Slow Flowers      

Published 9:05 am Monday, June 26, 2017

Story and photos by SUSAN JONAS
Garden Club of Danville
There’s a local flower movement blooming. Many of us are familiar with the Slow Food movement, which means eating food grown locally and sustainably. If you buy locally grown food, you know where your fruits and vegetables came from, how your eggs were raised, and whether your beef was grass fed or your poultry cage free. But what about the bouquet of flowers you bought at the supermarket? Maybe it’s time to think about flowers the same way you think about food.
Americans typically spend $7-8 billion a year on cut flowers.  Yes, I said billion. Chances are those flowers have racked up more miles than a campaigning politician. Nearly 80 percent of the flowers sold in the United States are imported, most from South America. They arrive by air, usually in Miami, and are trucked across the country for retail. That’s a whopping carbon footprint, not to mention the possibility of chemical preservatives and questionable labor practices.
A website,, connects customers with commercial florists selling American grown flowers. This time of year a better alternative is our own Farmers Market on Saturday mornings in front of Danville High School. Not only can you find fruit and vegetables picked yesterday, or even early that morning, several enterprising gardeners offer buckets and bouquets of beautiful flowers grown right down the road. These are real garden flowers, not those stiff, artificial looking carnations and roses in cellophane wrappers. Like watermelon and tomatoes, flowers are best in season.
Regulars at the market appreciate the cheerful greeting and kaleidoscope of blooms from Margo Goodwin of Fleur.  Margo and her husband Russ tend a half acre garden next to their house on the outskirts of Danville. Her flowers are cut by the armloads on Friday and spend the night up to their necks in buckets of water in a chilly room. This allows them to soak up maximum moisture for longer vase life.
Margo starts seeds in late winter indoors or in a hoop house.  She will be planting seeds until July, to insure blooms through October. If you can’t wait until Saturday for your flowers, just email and she’ll see that you get some earlier in the week.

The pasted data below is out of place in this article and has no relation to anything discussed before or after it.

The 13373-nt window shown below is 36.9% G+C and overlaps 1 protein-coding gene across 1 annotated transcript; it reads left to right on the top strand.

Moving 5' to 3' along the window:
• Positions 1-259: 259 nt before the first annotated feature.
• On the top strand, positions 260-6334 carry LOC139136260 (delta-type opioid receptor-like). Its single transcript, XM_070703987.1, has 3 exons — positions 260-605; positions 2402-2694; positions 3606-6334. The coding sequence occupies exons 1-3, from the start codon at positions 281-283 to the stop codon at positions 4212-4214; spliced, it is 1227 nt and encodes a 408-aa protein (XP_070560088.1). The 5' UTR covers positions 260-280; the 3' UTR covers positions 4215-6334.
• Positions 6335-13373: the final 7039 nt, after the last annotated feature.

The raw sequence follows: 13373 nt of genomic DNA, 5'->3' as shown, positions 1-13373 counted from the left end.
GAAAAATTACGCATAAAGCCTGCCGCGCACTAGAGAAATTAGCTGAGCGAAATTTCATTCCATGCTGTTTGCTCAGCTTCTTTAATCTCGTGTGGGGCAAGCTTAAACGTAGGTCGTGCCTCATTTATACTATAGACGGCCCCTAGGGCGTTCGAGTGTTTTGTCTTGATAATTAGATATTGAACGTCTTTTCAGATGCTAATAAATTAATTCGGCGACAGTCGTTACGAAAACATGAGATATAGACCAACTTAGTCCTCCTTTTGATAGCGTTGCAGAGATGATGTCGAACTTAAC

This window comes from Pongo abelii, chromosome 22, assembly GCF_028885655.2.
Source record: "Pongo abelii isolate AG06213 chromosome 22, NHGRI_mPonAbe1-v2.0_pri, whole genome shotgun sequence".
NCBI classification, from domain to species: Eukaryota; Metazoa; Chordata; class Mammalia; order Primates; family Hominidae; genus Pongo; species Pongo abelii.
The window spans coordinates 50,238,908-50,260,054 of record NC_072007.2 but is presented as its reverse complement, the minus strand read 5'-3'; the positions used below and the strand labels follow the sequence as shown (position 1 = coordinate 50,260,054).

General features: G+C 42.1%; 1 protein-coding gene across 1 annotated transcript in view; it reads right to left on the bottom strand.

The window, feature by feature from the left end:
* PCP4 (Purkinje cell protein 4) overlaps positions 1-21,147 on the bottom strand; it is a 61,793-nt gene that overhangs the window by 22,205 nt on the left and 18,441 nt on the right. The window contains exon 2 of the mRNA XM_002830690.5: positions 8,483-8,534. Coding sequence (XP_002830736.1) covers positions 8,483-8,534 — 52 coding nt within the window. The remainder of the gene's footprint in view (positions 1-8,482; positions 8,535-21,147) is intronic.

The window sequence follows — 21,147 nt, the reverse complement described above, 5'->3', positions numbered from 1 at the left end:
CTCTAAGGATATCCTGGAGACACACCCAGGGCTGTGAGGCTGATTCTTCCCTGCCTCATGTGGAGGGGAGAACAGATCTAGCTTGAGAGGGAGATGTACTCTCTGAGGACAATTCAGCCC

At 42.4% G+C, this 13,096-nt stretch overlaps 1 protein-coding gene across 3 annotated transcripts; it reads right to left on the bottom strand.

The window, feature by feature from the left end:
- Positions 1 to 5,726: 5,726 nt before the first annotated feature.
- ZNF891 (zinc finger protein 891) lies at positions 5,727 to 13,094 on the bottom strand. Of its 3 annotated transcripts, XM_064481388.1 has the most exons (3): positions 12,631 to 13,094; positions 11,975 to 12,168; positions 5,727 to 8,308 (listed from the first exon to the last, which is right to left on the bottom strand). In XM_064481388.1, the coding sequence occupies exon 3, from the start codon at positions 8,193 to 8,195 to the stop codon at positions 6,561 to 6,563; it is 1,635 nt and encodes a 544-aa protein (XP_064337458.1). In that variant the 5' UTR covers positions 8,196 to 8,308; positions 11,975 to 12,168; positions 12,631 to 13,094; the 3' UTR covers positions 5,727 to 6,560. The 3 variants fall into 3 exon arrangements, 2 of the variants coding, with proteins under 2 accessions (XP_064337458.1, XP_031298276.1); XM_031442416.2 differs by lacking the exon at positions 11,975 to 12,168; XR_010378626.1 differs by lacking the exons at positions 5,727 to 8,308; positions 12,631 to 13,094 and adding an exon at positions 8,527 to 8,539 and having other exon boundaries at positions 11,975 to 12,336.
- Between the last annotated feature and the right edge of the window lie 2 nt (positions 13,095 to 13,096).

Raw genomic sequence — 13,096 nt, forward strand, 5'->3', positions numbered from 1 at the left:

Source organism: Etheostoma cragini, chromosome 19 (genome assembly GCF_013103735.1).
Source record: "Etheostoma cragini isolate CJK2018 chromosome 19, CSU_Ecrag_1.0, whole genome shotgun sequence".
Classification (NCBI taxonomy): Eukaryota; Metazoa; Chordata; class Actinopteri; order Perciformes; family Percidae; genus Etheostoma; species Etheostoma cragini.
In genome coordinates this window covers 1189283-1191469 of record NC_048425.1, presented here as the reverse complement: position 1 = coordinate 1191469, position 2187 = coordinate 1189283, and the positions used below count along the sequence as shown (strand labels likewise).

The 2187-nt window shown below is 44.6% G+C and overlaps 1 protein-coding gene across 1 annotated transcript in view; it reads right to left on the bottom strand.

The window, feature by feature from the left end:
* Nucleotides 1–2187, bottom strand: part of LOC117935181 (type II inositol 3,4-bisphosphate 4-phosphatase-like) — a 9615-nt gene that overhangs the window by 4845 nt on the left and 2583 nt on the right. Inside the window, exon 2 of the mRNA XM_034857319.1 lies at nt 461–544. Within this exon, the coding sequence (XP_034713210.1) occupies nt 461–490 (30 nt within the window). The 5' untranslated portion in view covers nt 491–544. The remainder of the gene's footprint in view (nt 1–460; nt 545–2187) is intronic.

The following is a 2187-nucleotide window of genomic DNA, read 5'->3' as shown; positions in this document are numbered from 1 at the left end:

You’ll usually find Brianna Feistritzer at the market, too, with her own selection of flowers, herbs, and vegetables from Grey Dog Farms.
The Garden Club’s Kathy Miles, her husband Preston, and son Ben come to the market from their Walnut Springs Farm near Perryville to sell vegetables and organically raised chicken. Later in the summer they will occasionally have fresh flowers from Kathy’s garden. In mid-summer, other market vendors have flowers to sell, first come, best selection.
Many local flowers are not available at your typical florist, like Brianna’s ornamental millet. This summer at Margo Goodwin’s booth, look for Belles of Ireland, lisianthus, gomphrena, and a heavenly blue Chinese forget-me-not.  They are more vibrant, more fragrant, and they last longer than imported flowers because they haven’t traveled far. Local growers offer more colors and varieties than most of us have the space or the time to cultivate. The flowers look fresher and healthier and often include old fashioned varieties like larkspur that can’t be found anywhere but a home garden. Even customers who don’t care about carbon emissions can appreciate that.
Hats off to those of you who grow your own flowers. You can’t get any more local than the back yard. If you don’t have a cutting garden, the farmers market should be a regular destination. If you care about the small family farms that are so much a part of our beautiful Bluegrass landscape, help them survive by purchasing their products.
The Garden Club’s Linda Porter reports that June 19-25 is National Pollinator Week, time to celebrate the insects, birds, and fruit bats which ensure that flowers bloom and crops produce food. At least 75 percent of all flowering plants depend on pollinators for successful seed production. Linda adds that Kentucky pollinators have evolved along with our native plants, which are best adapted to local growing conditions, season, climate, and soils.
For a list of 25 favorite native plants and their characteristics, click on the Resources tab of the Garden Club’s beautiful new website at

Holding a bucket of freshly cut lavender, Margo Goodwin prepares to cut flowers for the Saturday Farmers Market. In a few weeks her garden will be a riot of colorful blooms.

Margo and Russ Goodwin, with Charlie, their chief mole catcher, tend a bed of lavender and daylilies growing on their small farm, along with a half acre of flowers, chickens, vegetables, bees, and butterflies.

Brianna Feistritzer of Grey Dog Farms is a familiar face at the Farmers Market, selling flowers, vegetables, and herbs. When shoppers buy local food and flowers, they help support Kentucky’s small family farms.

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